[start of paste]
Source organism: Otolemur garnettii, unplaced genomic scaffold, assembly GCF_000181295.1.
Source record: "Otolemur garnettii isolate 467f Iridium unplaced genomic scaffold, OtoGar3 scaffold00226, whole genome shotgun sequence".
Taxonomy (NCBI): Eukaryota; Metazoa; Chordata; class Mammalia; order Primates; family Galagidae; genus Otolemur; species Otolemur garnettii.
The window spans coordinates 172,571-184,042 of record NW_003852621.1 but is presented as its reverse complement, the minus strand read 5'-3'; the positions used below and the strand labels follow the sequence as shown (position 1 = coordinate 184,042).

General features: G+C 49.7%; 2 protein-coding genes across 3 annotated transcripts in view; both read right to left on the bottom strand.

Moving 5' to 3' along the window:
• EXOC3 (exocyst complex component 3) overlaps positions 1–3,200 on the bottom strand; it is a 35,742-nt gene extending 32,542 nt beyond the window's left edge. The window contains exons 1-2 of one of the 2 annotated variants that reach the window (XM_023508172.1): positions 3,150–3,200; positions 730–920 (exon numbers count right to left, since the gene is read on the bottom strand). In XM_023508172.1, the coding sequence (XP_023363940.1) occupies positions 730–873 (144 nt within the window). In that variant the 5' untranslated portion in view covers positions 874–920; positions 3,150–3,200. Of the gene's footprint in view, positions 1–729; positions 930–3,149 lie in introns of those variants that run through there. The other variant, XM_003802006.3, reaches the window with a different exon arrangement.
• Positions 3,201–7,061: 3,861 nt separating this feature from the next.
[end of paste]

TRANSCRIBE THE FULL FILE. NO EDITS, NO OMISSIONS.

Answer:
Source organism: Otolemur garnettii, unplaced genomic scaffold, assembly GCF_000181295.1.
Source record: "Otolemur garnettii isolate 467f Iridium unplaced genomic scaffold, OtoGar3 scaffold00226, whole genome shotgun sequence".
Taxonomy (NCBI): Eukaryota; Metazoa; Chordata; class Mammalia; order Primates; family Galagidae; genus Otolemur; species Otolemur garnettii.
The window spans coordinates 172,571-184,042 of record NW_003852621.1 but is presented as its reverse complement, the minus strand read 5'-3'; the positions used below and the strand labels follow the sequence as shown (position 1 = coordinate 184,042).

General features: G+C 49.7%; 2 protein-coding genes across 3 annotated transcripts in view; both read right to left on the bottom strand.

Moving 5' to 3' along the window:
• EXOC3 (exocyst complex component 3) overlaps positions 1–3,200 on the bottom strand; it is a 35,742-nt gene extending 32,542 nt beyond the window's left edge. The window contains exons 1-2 of one of the 2 annotated variants that reach the window (XM_023508172.1): positions 3,150–3,200; positions 730–920 (exon numbers count right to left, since the gene is read on the bottom strand). In XM_023508172.1, the coding sequence (XP_023363940.1) occupies positions 730–873 (144 nt within the window). In that variant the 5' untranslated portion in view covers positions 874–920; positions 3,150–3,200. Of the gene's footprint in view, positions 1–729; positions 930–3,149 lie in introns of those variants that run through there. The other variant, XM_003802006.3, reaches the window with a different exon arrangement.
• Positions 3,201–7,061: 3,861 nt separating this feature from the next.